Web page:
John Wyllie hasn't yet bought his father Vern a house he won the Publisherís Clearing House sweepstakes earlier this summer. Mail Tribune / Bob Pennell - Bob Pennell

Dollars and Sense

Not much has changed for John Wyllie, a White City man who hit the jackpot last month.

Though he won the Publishers Clearing House's $5,000 A Week "Forever" prize on Aug. 31, Wyllie is still living in the same trailer park, hanging out in his dad's workshop.

"I'm pretty much living like I was before I got the money," he said.

The 47-year-old received an initial installment of $55,000, but the $5,000-a-week check for the rest of his life won't be rolling in for another month.

"I couldn't sleep at night for the first week," Wyllie said. "A lady at the bank said I should get a gun to protect myself. Then, I realized that I shouldn't be worrying — I don't have to worry about money anymore."

Almost half the money Wyllie has received so far went to Uncle Sam and for state taxes. He quit his job, sent two of his kids more than $7,000, bought an inexpensive cellphone and a new computer, and started paying off his student loans. He plans on buying a new Camaro with all the bells and whistles, too.

He's been searching for a three-bedroom, two-bathroom house for himself and his dad, Vernon Wyllie, but the pair have been appalled at local prices. They can't seem to stomach the idea of paying up to $400,000 or assuming a 20- or 30-year mortgage.

Other than taking his dad to the Old Farmhouse Restaurant for biscuits and gravy, John Wyllie hasn't been celebrating much, either — other than spraying a bottle of champagne handed to him by the Prize Patrol, but that was because he couldn't stand the taste, he said.

Wyllie said he hasn't been bombarded by people holding their hands out, but he has received some interesting ideas — like one from his daughter, who suggested he should buy a vineyard in France.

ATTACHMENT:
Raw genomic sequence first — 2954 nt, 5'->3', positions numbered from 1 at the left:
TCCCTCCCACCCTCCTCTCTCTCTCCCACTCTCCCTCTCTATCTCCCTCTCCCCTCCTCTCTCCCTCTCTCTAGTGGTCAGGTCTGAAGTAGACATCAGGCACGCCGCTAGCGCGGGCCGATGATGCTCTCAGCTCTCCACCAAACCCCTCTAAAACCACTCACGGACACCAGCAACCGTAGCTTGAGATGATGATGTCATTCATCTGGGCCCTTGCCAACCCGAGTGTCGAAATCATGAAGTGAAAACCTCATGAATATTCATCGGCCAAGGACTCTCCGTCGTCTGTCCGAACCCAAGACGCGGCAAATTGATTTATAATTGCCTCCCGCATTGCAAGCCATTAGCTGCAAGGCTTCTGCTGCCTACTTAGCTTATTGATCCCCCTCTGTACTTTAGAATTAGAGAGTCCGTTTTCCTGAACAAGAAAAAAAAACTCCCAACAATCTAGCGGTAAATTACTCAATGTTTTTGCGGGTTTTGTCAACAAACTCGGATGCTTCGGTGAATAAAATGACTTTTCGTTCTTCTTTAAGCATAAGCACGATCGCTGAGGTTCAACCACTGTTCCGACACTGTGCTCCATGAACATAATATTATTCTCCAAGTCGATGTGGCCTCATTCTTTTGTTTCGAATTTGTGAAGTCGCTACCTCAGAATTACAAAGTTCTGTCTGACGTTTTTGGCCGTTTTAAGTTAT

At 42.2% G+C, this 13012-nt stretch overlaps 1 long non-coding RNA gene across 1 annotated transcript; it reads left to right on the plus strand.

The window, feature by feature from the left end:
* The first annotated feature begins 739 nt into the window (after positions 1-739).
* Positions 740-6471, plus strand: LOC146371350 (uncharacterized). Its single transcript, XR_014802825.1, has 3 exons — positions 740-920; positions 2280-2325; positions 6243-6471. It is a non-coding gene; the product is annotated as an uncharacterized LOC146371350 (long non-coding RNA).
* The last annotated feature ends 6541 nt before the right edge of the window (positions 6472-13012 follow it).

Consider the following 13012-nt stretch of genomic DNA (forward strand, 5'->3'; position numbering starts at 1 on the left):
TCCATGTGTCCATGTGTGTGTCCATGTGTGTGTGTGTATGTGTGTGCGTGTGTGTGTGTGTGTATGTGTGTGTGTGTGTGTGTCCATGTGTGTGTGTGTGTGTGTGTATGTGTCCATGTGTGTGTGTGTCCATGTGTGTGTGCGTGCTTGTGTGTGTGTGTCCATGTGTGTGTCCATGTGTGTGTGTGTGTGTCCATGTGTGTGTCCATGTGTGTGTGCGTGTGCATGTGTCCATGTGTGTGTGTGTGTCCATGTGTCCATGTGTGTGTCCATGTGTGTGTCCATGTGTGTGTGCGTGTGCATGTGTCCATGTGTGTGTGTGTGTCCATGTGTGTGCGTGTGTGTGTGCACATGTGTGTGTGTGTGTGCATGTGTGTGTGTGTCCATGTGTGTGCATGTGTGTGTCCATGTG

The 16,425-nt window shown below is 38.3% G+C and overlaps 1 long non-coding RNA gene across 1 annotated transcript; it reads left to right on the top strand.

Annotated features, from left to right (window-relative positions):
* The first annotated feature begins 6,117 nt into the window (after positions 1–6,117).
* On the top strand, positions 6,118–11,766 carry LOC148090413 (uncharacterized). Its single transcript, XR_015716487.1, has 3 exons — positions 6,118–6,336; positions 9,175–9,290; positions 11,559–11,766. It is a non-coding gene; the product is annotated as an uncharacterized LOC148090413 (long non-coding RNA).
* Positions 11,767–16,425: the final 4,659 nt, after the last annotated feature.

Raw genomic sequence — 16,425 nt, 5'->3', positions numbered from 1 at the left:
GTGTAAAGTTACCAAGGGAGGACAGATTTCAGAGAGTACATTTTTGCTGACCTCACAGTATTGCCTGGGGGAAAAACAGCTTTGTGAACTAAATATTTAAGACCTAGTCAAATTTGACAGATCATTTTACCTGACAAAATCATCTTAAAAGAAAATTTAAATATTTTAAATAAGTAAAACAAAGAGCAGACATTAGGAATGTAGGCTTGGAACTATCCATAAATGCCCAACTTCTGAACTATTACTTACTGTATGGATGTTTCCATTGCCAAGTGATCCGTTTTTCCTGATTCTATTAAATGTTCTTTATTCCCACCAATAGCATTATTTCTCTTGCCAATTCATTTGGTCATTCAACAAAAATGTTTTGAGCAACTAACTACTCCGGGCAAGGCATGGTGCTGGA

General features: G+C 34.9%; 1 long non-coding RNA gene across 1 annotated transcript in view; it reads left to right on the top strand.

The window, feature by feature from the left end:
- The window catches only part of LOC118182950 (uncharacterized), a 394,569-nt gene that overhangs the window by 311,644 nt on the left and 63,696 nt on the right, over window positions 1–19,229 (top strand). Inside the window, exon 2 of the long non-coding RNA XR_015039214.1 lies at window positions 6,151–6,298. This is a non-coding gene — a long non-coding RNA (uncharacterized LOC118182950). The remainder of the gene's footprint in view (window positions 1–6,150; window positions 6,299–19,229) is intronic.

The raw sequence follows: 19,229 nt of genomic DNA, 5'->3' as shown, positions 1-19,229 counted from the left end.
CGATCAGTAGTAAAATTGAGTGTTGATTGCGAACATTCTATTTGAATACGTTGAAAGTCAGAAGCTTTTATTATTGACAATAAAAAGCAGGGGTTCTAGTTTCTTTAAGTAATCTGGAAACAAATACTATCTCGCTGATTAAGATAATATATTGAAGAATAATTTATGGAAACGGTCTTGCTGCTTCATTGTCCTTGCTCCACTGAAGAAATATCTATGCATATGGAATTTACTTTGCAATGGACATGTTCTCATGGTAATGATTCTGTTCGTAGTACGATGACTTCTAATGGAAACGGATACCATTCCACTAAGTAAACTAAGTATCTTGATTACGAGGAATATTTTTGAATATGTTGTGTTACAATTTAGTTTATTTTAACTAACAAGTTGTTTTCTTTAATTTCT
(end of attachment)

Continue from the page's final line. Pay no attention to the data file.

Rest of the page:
Wyllie also thought about buying the trailer park he's living in, but thought again.

"I don't know if I want the headache," he said.

Women haven't been knocking on his door, but Wyllie said he wouldn't mind having a girlfriend or two — a notion that makes his 82-year-old dad shake his head.

"When you've got those babes on your arm, you can watch that money go," his dad warned. "You'll be back working minimum wage."

Vernon Wyllie, who enjoys hanging out in his workshop, where he's been restoring a 1965 Plymouth, said he hasn't seen a house yet that he found appealing. He said the houses he's been shown so far are "overkill," and he's a firm believer in not making house payments.

"He's pretty hard to please," John Wyllie said. "He didn't like this property, and he didn't like that property."

"I wasn't unappreciative when he offered to buy me a home," his dad said.

When John Wyllie insisted he wanted to get his father into a nice house with a workshop, his father replied, "It's a father's place to take care of his kids. It's not a kid's place to take care of me."

Wyllie will be able to pass on his $5,000-a-week legacy to his 23-year-old son, David Stacey, who lives in San Antonio, Texas, according to Publishers Clearing House rules. Wyllie said he's told his son to split the money with his 25-year-old sister, who lives in Seattle.

Stacey said he was in New Orleans during Hurricane Isaac when he heard the news that his father was a winner.

"At first, I didn't think it was real," he said. "It was a shock."

He said his dad has helped him out with a down payment for a new car, and he's hoping to find something that's fuel-efficient.

Stacey said he would like to go to school, but isn't sure how much his father will help him out.

"I don't want to ask him," he said. "I would feel kind of weird."

Wyllie has been married twice to the same woman, but lost track of her and two other children years ago. He had his first child when he was 15 and his wife was 14.

"My first two kids don't want anything to do with me," he said. "They don't get no money."

Both father and son debated the merit of donating some of the money to charities.

"We could feel sorry for the kids down the street, but you can't help the whole world," his dad said. "I'm a great believer in charity begins at home."

John Wyllie had been entering the Publishers Clearing House sweepstakes for more than 20 years, occasionally buying some of the items offered by the company.

He said he didn't always keep up on the payments for those items, though.

His dad said when the Prize Patrol showed up at the door, he remembers his son saying, "'I thought you were here because I owed you some money.'"

Reach reporter Damian Mann at 541-776-4476, or email

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